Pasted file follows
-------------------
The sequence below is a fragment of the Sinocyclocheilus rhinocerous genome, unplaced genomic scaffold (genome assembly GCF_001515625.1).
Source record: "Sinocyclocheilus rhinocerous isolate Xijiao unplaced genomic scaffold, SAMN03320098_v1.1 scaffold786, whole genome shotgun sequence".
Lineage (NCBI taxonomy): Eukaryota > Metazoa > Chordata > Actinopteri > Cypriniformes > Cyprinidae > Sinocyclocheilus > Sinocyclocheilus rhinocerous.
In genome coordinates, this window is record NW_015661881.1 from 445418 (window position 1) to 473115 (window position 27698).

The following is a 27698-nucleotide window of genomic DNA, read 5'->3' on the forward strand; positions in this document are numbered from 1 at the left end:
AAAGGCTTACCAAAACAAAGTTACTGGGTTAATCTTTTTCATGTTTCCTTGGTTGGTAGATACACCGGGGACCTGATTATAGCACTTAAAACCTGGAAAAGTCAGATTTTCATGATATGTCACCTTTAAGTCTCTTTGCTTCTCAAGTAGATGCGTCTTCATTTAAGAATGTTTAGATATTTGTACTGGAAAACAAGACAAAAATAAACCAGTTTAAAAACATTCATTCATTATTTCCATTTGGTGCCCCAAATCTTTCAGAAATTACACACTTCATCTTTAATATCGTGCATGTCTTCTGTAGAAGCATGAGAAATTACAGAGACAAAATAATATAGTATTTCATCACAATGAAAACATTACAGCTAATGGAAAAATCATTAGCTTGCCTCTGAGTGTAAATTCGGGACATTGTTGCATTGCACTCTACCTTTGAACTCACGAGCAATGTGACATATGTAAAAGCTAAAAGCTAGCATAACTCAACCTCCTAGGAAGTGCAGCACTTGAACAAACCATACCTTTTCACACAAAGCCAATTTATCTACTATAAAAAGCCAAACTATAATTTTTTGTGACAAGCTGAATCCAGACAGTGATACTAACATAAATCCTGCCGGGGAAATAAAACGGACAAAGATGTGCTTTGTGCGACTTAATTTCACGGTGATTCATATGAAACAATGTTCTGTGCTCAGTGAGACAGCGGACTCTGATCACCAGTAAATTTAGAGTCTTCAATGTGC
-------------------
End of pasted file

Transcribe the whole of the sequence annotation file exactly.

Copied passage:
The sequence below is a fragment of the Sinocyclocheilus rhinocerous genome, unplaced genomic scaffold (genome assembly GCF_001515625.1).
Source record: "Sinocyclocheilus rhinocerous isolate Xijiao unplaced genomic scaffold, SAMN03320098_v1.1 scaffold786, whole genome shotgun sequence".
Lineage (NCBI taxonomy): Eukaryota > Metazoa > Chordata > Actinopteri > Cypriniformes > Cyprinidae > Sinocyclocheilus > Sinocyclocheilus rhinocerous.
In genome coordinates, this window is record NW_015661881.1 from 445418 (window position 1) to 473115 (window position 27698).

The following is a 27698-nucleotide window of genomic DNA, read 5'->3' on the forward strand; positions in this document are numbered from 1 at the left end:
AAAGGCTTACCAAAACAAAGTTACTGGGTTAATCTTTTTCATGTTTCCTTGGTTGGTAGATACACCGGGGACCTGATTATAGCACTTAAAACCTGGAAAAGTCAGATTTTCATGATATGTCACCTTTAAGTCTCTTTGCTTCTCAAGTAGATGCGTCTTCATTTAAGAATGTTTAGATATTTGTACTGGAAAACAAGACAAAAATAAACCAGTTTAAAAACATTCATTCATTATTTCCATTTGGTGCCCCAAATCTTTCAGAAATTACACACTTCATCTTTAATATCGTGCATGTCTTCTGTAGAAGCATGAGAAATTACAGAGACAAAATAATATAGTATTTCATCACAATGAAAACATTACAGCTAATGGAAAAATCATTAGCTTGCCTCTGAGTGTAAATTCGGGACATTGTTGCATTGCACTCTACCTTTGAACTCACGAGCAATGTGACATATGTAAAAGCTAAAAGCTAGCATAACTCAACCTCCTAGGAAGTGCAGCACTTGAACAAACCATACCTTTTCACACAAAGCCAATTTATCTACTATAAAAAGCCAAACTATAATTTTTTGTGACAAGCTGAATCCAGACAGTGATACTAACATAAATCCTGCCGGGGAAATAAAACGGACAAAGATGTGCTTTGTGCGACTTAATTTCACGGTGATTCATATGAAACAATGTTCTGTGCTCAGTGAGACAGCGGACTCTGATCACCAGTAAATTTAGAGTCTTCAATGTGC